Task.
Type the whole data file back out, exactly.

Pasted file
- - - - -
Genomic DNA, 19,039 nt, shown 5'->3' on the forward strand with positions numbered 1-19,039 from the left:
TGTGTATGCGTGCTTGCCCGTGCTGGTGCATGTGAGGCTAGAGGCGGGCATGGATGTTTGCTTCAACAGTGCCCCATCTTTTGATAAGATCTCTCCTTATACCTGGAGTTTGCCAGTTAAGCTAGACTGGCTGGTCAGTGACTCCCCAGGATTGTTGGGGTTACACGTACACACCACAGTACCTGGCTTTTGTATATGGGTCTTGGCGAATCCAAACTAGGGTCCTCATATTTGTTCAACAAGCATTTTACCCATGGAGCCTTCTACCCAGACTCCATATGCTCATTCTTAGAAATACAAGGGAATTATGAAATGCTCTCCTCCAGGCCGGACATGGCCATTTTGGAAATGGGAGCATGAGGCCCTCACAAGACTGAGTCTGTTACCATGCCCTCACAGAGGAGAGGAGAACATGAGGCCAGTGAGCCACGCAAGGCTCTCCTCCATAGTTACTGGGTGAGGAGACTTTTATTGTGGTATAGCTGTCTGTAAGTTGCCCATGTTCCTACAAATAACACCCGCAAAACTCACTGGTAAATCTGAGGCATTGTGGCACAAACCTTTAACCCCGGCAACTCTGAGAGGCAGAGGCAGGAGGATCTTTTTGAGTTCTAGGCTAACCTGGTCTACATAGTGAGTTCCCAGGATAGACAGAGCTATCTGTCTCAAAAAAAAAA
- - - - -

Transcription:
Genomic DNA, 19,039 nt, shown 5'->3' on the forward strand with positions numbered 1-19,039 from the left:
TGTGTATGCGTGCTTGCCCGTGCTGGTGCATGTGAGGCTAGAGGCGGGCATGGATGTTTGCTTCAACAGTGCCCCATCTTTTGATAAGATCTCTCCTTATACCTGGAGTTTGCCAGTTAAGCTAGACTGGCTGGTCAGTGACTCCCCAGGATTGTTGGGGTTACACGTACACACCACAGTACCTGGCTTTTGTATATGGGTCTTGGCGAATCCAAACTAGGGTCCTCATATTTGTTCAACAAGCATTTTACCCATGGAGCCTTCTACCCAGACTCCATATGCTCATTCTTAGAAATACAAGGGAATTATGAAATGCTCTCCTCCAGGCCGGACATGGCCATTTTGGAAATGGGAGCATGAGGCCCTCACAAGACTGAGTCTGTTACCATGCCCTCACAGAGGAGAGGAGAACATGAGGCCAGTGAGCCACGCAAGGCTCTCCTCCATAGTTACTGGGTGAGGAGACTTTTATTGTGGTATAGCTGTCTGTAAGTTGCCCATGTTCCTACAAATAACACCCGCAAAACTCACTGGTAAATCTGAGGCATTGTGGCACAAACCTTTAACCCCGGCAACTCTGAGAGGCAGAGGCAGGAGGATCTTTTTGAGTTCTAGGCTAACCTGGTCTACATAGTGAGTTCCCAGGATAGACAGAGCTATCTGTCTCAAAAAAAAAA